PG-13 | 1h 52min | Biography, Drama | 1 February 2008 (USA)
The year was 1995. By all accounts, Jean-Dominique Bauby had a vibrant and fulfilling life. He had worked his way up to the position of editor-in-chief of the popular French-based lifestyle magazine Elle, and had a loving family, including two young kids.
At the young age of 43, however, things suddenly take a turn for the worse: He suffers a near-fatal brain-stem stroke that renders him a head-to-toe paralytic. He does, however, remain in command of one physical ability—control over his left eye.
A New Life
Directed by Julian Schnabel, the film “The Diving Bell and the Butterfly” covers the final two years of Bauby’s life and is based on a book that he wrote of the same title. Masterfully adapted into a screenplay by Ronald Harwood, the film captures the essence of Bauby’s memoirs.
The film opens with Bauby (played by Mathieu Amalric, “The Grand Budapest Hotel”) waking up in a hospital in Calais, France. He’s been in a three-week-long coma. His neurosurgeon, Dr. Lepage (Patrick Chesnais), tells him that he has a rare cerebrovascular condition known as locked-in syndrome.
Bauby initially thinks that he is speaking to Dr. Lepage. Much to his horror, he realizes that he is only talking to himself in his own mind. In spite of this devastating news, Bauby uses his incredible sense of humor to work through things by mental self-talk.
Dr. Lepage assigns brilliant speech therapist Henriette (Marie-Josée Croze) to help Bauby communicate. She develops an alphabetical system (known today as partner-assisted scanning), whereby Bauby, in blinking his good eye, chooses letters, which then form words and sentences. He is also instructed to answer simple questions by blinking once for “yes” and twice for “no.” It’s a painfully slow process of communication, but it’s the best that is available to him.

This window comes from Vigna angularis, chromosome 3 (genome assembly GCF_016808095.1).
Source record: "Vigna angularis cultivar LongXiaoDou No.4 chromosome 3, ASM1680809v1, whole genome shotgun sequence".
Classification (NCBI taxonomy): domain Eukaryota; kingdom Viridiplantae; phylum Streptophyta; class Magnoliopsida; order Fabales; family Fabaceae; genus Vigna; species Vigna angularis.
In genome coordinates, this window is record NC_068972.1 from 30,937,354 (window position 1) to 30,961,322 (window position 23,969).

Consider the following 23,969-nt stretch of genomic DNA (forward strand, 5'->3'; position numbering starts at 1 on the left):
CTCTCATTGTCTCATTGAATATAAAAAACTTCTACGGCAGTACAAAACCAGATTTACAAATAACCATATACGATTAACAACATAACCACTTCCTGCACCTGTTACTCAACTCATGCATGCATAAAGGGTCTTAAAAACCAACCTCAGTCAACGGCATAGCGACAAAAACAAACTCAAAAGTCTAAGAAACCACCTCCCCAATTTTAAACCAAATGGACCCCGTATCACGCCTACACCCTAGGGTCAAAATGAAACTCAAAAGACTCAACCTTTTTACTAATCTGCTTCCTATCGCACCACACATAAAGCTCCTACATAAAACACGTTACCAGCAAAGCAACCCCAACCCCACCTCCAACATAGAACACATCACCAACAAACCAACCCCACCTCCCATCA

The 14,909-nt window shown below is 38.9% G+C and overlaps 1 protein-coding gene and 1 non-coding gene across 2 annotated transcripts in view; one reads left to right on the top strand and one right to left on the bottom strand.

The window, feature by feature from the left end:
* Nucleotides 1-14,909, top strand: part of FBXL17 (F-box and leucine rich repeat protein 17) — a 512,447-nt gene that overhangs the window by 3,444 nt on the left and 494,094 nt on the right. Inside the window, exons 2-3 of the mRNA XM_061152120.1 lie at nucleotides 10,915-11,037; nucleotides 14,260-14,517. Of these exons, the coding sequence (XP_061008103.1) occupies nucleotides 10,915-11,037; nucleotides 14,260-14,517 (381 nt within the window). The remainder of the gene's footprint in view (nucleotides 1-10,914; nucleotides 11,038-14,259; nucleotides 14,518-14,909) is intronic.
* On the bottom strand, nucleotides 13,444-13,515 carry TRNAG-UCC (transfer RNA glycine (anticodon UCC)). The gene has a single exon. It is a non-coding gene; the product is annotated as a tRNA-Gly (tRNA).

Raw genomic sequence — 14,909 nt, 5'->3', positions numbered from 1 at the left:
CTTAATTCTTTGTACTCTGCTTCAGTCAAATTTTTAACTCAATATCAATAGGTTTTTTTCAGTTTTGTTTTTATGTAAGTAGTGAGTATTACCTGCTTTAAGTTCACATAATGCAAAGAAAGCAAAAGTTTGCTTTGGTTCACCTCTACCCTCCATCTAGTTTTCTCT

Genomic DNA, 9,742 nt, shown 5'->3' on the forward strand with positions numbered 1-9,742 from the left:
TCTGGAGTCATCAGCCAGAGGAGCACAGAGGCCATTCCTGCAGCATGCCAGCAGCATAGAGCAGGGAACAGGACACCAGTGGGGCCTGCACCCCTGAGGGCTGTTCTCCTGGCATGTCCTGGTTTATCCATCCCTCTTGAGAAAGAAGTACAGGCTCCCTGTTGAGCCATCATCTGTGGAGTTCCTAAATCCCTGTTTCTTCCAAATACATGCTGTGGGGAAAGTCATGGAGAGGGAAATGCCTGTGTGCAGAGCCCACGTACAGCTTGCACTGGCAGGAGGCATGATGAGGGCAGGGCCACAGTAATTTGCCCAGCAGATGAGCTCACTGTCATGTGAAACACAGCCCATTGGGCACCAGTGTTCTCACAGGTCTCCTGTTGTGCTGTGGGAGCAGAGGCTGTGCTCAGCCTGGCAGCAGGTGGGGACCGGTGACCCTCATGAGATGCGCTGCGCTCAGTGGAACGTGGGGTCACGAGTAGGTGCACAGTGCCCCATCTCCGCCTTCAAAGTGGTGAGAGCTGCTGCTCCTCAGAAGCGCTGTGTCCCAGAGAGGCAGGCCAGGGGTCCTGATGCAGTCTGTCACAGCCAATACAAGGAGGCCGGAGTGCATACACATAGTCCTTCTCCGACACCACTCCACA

The first act of the film details Bauby’s thoughts from a first-person vantage point. We hear his thoughts in a somewhat dreamlike way, as he drifts back and forth between flashbacks and his current state. As he tells himself, the only things that have been undamaged, besides his left eye, are his imagination and memory.
Eventually, after he is moved into a wheelchair so that he can be wheeled around, things switch to a third-person perspective, and we are better able to see how people react to him.
Of course, Bauby’s longtime partner, Céline (Emmanuelle Seigner), has also been devastated by this tragic event. However, she manages to keep up a relatively strong façade for the benefit of their mutual mental well-being. In an especially touching scene, she takes him out to a beach for Father’s Day, and although he feels happy to see her and their children, he is equally upset that he can’t physically touch or play with them.
Another emotionally riveting scene is when Bauby’s father, Papinou (the late Max von Sydow), rings his son at the hospital as a show of sympathy. Papinou compares his own failing health to his son’s condition, telling him that he is unable to leave his apartment just as Bauby can’t move his body, nor escape it.
Schnabel manages to convey the solid support that Bauby has around him, which includes family, friends, and the amazingly caring (and patient) hospital staff. They inspire him to write his memoirs, which is an especially laborious task due to slow eye-blink dictation. Fortunately, Bauby manages to get his memoirs published.
“The Diving Bell and the Butterfly” is a heartfelt cinematic work that pays homage to Jean-Dominique Bauby, along with the helpful folks around him (especially the women) who formed the backbone of his support structure.
‘The Diving Bell and the Butterfly’
Director: Julian Schnabel
Starring: Mathieu Amalric, Emmanuelle Seigner, Marie-Josée Croze
Running time: 1 hour, 52 minutes
Release Date: Feb. 1, 2008 (USA)
Rated: 4 stars out of 5